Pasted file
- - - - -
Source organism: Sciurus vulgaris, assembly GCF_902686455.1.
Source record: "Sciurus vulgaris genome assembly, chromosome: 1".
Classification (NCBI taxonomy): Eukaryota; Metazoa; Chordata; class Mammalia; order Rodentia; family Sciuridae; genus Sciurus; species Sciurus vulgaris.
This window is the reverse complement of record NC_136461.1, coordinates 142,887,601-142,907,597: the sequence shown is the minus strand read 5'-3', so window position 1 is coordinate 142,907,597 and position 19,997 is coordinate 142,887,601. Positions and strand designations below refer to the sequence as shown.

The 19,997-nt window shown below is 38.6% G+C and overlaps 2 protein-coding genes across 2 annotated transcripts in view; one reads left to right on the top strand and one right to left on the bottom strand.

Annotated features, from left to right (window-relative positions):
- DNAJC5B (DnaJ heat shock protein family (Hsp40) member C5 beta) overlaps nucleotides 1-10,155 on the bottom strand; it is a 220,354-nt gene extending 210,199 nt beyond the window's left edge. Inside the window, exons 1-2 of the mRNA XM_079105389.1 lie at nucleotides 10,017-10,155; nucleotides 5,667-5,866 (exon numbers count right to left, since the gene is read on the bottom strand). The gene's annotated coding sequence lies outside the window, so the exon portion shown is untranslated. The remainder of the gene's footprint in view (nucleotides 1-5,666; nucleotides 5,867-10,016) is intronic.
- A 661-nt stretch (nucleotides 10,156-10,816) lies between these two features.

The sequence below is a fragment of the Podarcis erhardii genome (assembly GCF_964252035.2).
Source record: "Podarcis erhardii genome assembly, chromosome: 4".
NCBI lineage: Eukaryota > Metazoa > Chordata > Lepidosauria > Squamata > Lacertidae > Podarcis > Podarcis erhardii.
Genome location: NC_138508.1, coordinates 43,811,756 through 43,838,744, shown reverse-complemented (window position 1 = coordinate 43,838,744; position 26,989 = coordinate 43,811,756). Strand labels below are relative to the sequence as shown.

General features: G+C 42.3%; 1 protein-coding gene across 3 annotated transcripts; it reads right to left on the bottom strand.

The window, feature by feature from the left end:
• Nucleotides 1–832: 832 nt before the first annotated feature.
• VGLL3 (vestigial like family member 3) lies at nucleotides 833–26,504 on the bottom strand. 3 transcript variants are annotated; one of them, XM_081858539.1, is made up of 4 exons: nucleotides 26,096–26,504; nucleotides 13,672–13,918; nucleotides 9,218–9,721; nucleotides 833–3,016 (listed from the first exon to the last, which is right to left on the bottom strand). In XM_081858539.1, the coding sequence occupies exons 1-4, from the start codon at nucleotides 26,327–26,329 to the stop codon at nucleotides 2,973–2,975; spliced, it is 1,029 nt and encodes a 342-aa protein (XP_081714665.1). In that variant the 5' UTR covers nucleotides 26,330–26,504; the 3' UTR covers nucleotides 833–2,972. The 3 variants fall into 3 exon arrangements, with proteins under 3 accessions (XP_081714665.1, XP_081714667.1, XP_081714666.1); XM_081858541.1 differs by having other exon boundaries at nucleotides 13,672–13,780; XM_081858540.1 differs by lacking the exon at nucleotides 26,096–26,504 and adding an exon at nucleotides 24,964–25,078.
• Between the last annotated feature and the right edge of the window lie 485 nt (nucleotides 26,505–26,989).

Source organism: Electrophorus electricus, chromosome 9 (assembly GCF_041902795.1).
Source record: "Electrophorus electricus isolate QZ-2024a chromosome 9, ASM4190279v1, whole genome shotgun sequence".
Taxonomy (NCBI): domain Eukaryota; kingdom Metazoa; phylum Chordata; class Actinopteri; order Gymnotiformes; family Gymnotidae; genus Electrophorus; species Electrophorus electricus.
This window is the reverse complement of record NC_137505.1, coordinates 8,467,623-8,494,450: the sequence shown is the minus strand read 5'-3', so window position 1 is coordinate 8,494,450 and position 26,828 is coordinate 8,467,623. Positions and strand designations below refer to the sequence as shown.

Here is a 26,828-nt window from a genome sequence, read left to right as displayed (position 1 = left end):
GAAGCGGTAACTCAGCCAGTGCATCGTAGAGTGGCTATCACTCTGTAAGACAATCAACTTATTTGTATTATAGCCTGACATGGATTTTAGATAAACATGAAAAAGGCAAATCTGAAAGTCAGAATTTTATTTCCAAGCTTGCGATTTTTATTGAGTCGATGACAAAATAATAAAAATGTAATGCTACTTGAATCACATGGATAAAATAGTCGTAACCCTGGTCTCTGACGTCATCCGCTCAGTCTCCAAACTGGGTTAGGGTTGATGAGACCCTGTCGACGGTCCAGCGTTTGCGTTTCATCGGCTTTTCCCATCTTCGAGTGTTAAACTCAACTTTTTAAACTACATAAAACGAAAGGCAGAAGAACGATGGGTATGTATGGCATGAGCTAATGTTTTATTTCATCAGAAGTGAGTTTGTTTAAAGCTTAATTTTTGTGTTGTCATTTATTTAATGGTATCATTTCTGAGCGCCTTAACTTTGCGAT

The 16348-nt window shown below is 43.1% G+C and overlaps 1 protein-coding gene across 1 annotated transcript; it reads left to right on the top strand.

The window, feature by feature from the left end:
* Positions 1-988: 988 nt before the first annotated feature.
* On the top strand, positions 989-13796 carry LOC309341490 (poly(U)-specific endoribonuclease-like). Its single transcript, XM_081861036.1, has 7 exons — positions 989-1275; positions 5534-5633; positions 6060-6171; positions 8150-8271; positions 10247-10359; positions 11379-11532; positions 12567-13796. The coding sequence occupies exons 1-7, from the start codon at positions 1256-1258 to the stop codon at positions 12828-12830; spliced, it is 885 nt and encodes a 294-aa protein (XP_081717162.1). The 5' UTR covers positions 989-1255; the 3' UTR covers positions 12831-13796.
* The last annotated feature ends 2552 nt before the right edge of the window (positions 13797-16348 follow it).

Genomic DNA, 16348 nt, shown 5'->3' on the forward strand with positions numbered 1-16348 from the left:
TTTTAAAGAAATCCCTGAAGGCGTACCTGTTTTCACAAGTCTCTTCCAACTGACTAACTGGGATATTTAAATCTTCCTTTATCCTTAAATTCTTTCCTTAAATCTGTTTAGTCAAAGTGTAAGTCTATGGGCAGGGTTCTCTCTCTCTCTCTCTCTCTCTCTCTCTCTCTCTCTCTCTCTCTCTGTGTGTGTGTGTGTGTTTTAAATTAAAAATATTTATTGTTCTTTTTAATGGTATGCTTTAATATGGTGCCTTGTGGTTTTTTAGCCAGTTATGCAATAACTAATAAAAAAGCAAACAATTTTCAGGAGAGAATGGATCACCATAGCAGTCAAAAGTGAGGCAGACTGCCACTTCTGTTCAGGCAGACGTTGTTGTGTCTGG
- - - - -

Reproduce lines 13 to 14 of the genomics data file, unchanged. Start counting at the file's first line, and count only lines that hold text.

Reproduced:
General features: G+C 42.3%; 1 protein-coding gene across 3 annotated transcripts; it reads right to left on the bottom strand.

The window, feature by feature from the left end: